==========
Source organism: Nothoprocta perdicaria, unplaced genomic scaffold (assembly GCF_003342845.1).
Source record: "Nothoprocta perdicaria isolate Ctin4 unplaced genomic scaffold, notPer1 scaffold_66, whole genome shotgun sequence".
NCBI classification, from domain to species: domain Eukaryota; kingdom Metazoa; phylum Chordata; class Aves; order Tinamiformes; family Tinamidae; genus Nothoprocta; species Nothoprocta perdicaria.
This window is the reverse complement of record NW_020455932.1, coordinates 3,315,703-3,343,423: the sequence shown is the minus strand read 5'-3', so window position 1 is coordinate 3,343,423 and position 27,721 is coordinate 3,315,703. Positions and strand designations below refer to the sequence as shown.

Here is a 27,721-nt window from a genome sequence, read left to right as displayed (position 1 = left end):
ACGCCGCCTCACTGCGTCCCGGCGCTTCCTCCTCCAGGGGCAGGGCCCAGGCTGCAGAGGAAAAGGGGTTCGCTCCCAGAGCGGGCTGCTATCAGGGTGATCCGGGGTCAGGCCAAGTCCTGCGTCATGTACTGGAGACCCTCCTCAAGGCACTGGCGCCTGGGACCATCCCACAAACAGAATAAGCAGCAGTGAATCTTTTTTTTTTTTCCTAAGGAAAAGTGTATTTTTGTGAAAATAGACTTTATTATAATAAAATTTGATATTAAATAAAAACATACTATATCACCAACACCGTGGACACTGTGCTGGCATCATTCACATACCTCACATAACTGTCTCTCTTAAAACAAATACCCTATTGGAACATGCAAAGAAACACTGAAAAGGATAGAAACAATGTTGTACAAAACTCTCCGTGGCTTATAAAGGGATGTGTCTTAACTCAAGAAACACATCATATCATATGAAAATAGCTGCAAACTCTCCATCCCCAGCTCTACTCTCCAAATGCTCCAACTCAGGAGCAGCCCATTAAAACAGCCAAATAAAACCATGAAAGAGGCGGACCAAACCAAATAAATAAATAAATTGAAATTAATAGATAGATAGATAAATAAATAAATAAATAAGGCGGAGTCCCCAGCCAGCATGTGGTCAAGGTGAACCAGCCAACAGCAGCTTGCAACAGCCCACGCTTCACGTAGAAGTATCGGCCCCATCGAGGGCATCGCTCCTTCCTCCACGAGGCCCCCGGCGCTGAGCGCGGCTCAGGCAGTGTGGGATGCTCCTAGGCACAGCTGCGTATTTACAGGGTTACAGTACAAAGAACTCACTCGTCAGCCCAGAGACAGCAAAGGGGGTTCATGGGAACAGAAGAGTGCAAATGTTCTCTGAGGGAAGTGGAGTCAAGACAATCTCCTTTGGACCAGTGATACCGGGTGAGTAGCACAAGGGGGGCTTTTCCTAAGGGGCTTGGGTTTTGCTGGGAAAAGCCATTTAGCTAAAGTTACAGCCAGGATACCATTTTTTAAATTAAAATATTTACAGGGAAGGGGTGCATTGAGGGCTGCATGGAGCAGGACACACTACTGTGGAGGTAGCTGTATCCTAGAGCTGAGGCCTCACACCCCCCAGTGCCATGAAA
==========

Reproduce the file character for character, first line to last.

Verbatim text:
Source organism: Nothoprocta perdicaria, unplaced genomic scaffold (assembly GCF_003342845.1).
Source record: "Nothoprocta perdicaria isolate Ctin4 unplaced genomic scaffold, notPer1 scaffold_66, whole genome shotgun sequence".
NCBI classification, from domain to species: domain Eukaryota; kingdom Metazoa; phylum Chordata; class Aves; order Tinamiformes; family Tinamidae; genus Nothoprocta; species Nothoprocta perdicaria.
This window is the reverse complement of record NW_020455932.1, coordinates 3,315,703-3,343,423: the sequence shown is the minus strand read 5'-3', so window position 1 is coordinate 3,343,423 and position 27,721 is coordinate 3,315,703. Positions and strand designations below refer to the sequence as shown.

Here is a 27,721-nt window from a genome sequence, read left to right as displayed (position 1 = left end):
ACGCCGCCTCACTGCGTCCCGGCGCTTCCTCCTCCAGGGGCAGGGCCCAGGCTGCAGAGGAAAAGGGGTTCGCTCCCAGAGCGGGCTGCTATCAGGGTGATCCGGGGTCAGGCCAAGTCCTGCGTCATGTACTGGAGACCCTCCTCAAGGCACTGGCGCCTGGGACCATCCCACAAACAGAATAAGCAGCAGTGAATCTTTTTTTTTTTTCCTAAGGAAAAGTGTATTTTTGTGAAAATAGACTTTATTATAATAAAATTTGATATTAAATAAAAACATACTATATCACCAACACCGTGGACACTGTGCTGGCATCATTCACATACCTCACATAACTGTCTCTCTTAAAACAAATACCCTATTGGAACATGCAAAGAAACACTGAAAAGGATAGAAACAATGTTGTACAAAACTCTCCGTGGCTTATAAAGGGATGTGTCTTAACTCAAGAAACACATCATATCATATGAAAATAGCTGCAAACTCTCCATCCCCAGCTCTACTCTCCAAATGCTCCAACTCAGGAGCAGCCCATTAAAACAGCCAAATAAAACCATGAAAGAGGCGGACCAAACCAAATAAATAAATAAATTGAAATTAATAGATAGATAGATAAATAAATAAATAAATAAGGCGGAGTCCCCAGCCAGCATGTGGTCAAGGTGAACCAGCCAACAGCAGCTTGCAACAGCCCACGCTTCACGTAGAAGTATCGGCCCCATCGAGGGCATCGCTCCTTCCTCCACGAGGCCCCCGGCGCTGAGCGCGGCTCAGGCAGTGTGGGATGCTCCTAGGCACAGCTGCGTATTTACAGGGTTACAGTACAAAGAACTCACTCGTCAGCCCAGAGACAGCAAAGGGGGTTCATGGGAACAGAAGAGTGCAAATGTTCTCTGAGGGAAGTGGAGTCAAGACAATCTCCTTTGGACCAGTGATACCGGGTGAGTAGCACAAGGGGGGCTTTTCCTAAGGGGCTTGGGTTTTGCTGGGAAAAGCCATTTAGCTAAAGTTACAGCCAGGATACCATTTTTTAAATTAAAATATTTACAGGGAAGGGGTGCATTGAGGGCTGCATGGAGCAGGACACACTACTGTGGAGGTAGCTGTATCCTAGAGCTGAGGCCTCACACCCCCCAGTGCCATGAAA